......."Not altogether a fool," said the the prefect, "but then he is a poet, which I take to be only one removed from a fool."
Dupin advises the minister to search the premises again. The prefect leaves, depressed.
.......A month later, he returns to the residence of the narrator and Dupin after again searching the premises of the minister to no avail. He says the reward has been doubled but does not specify the amount. However, he says he is willing to give his own paycheck of 50,000 francs to anyone who can retrieve the letter. Dupin opens a drawer and removes a checkbook, saying, You may as well fill me up a check for the amount mentioned. When you have signed it, I will hand you the letter."
.......The narrator and the prefect are astonished. Speechless, the prefect stares at Dupin, then writes a check for the amount designated. After he gives it to Dupin, the latter opens an escritoire, takes a letter from it, and gives it to the prefect. The policeman takes it in a perfect agony of joy," checks the contents, then rushes out.
.......Dupin says the prefects methods in searching for the letter were thorough but ill-suited to the case. The police went wrong, he says, when they failed to put themselves in the place of the minister. What they did instead was to ask where they themselves would hide the letter, then proceeded to look in the selected places. Moreover, the police used only logical, methodical reasoning. The minister, on the other hand, used not only logical reasoning but also intuitive and creative thinking. Although the minister is well known as a proficient mathematician, it was his talent as a poeta talent that the prefect looks down onthat helped him to outthink the police.
.......Dupin says he suspected that the minister had fooled the police by placing the letter in plain sight. Following up on this suspicion, he visited the minister at his residence and engaged him in a conversation about a topic he knew would interest him. All the while, Dupins eyes roved about the room. On a writing table were various routine letters and other papers in disarray. On the same table were books and musical instruments. By and by, Dupin directed his attention to a card rack hanging from a brass knob below the projecting shelf of a mantel. In it were several visiting cards and a crumpled letter torn nearly in half as if to suggest that it was of little importance. The appearance of the letter had been altered in other ways, all giving the impression that the letter was inconsequential.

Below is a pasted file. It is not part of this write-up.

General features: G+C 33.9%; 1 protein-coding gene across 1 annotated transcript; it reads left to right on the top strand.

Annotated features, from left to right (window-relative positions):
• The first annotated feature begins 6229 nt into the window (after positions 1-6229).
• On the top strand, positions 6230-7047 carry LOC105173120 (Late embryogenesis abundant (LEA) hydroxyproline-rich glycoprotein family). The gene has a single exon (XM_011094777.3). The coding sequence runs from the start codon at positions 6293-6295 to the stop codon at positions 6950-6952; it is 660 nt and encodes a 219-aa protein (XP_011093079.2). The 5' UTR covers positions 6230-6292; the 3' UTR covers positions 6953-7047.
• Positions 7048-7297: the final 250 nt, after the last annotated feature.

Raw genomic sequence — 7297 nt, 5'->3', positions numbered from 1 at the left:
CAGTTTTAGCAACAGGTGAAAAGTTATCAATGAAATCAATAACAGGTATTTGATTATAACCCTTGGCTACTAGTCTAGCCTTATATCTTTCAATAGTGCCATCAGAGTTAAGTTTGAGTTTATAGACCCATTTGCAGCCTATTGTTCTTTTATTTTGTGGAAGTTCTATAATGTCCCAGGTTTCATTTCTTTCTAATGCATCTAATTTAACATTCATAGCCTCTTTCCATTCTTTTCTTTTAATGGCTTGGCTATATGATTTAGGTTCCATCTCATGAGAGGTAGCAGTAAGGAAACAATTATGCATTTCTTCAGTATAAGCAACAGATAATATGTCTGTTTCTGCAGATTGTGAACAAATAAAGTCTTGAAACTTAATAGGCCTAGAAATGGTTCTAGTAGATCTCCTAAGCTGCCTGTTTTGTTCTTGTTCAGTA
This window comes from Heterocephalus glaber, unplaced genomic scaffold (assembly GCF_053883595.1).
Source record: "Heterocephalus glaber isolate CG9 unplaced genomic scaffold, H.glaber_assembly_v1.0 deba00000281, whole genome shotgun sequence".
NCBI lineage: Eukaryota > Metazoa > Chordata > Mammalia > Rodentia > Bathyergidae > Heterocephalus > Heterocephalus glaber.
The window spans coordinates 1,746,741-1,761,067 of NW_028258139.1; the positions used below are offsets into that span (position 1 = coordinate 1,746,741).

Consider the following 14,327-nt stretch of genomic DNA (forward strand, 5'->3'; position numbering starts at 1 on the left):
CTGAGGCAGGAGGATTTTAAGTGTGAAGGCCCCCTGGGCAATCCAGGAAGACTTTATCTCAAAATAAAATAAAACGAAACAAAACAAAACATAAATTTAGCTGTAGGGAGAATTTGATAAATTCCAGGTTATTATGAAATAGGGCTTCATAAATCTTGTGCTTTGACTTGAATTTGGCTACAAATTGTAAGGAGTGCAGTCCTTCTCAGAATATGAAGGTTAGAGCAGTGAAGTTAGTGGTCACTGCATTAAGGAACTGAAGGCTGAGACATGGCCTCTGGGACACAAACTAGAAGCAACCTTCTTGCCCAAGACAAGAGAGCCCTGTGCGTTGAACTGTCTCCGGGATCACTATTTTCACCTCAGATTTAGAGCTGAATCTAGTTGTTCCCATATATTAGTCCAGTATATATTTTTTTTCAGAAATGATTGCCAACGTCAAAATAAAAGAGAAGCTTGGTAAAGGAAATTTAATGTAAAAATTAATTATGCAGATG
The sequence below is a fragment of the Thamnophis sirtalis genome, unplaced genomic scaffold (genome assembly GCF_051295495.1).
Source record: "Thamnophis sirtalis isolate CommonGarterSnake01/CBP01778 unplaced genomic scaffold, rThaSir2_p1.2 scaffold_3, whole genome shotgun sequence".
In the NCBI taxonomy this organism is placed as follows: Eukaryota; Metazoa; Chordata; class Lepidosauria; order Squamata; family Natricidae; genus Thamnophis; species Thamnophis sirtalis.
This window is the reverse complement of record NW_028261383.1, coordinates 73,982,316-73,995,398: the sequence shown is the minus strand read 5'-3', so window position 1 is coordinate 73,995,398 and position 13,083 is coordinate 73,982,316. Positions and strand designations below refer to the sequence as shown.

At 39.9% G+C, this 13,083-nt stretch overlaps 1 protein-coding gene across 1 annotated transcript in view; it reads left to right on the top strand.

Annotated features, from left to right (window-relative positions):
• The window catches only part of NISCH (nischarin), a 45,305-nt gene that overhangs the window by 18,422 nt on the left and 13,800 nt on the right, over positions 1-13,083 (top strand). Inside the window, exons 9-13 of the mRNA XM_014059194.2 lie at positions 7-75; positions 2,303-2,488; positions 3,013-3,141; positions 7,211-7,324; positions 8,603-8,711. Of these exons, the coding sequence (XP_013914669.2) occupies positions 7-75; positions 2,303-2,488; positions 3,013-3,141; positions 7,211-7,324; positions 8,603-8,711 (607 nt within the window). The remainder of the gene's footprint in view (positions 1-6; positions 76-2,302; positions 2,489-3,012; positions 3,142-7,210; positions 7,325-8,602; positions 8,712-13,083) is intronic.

.......Dupin spent a while longer talking with the minister. Before going out, he deliberately left a gold snuff box on the table. The next morning, he returned to pick up the snuff box. After he and the minister resumed their conversation of the previous day, they heard a gunshot and screams outside. The minister went to a window, opened it, and looked out. Meanwhile, Dupin snatched the letter and replaced it with a copy whose outward appearance was made to look like the original.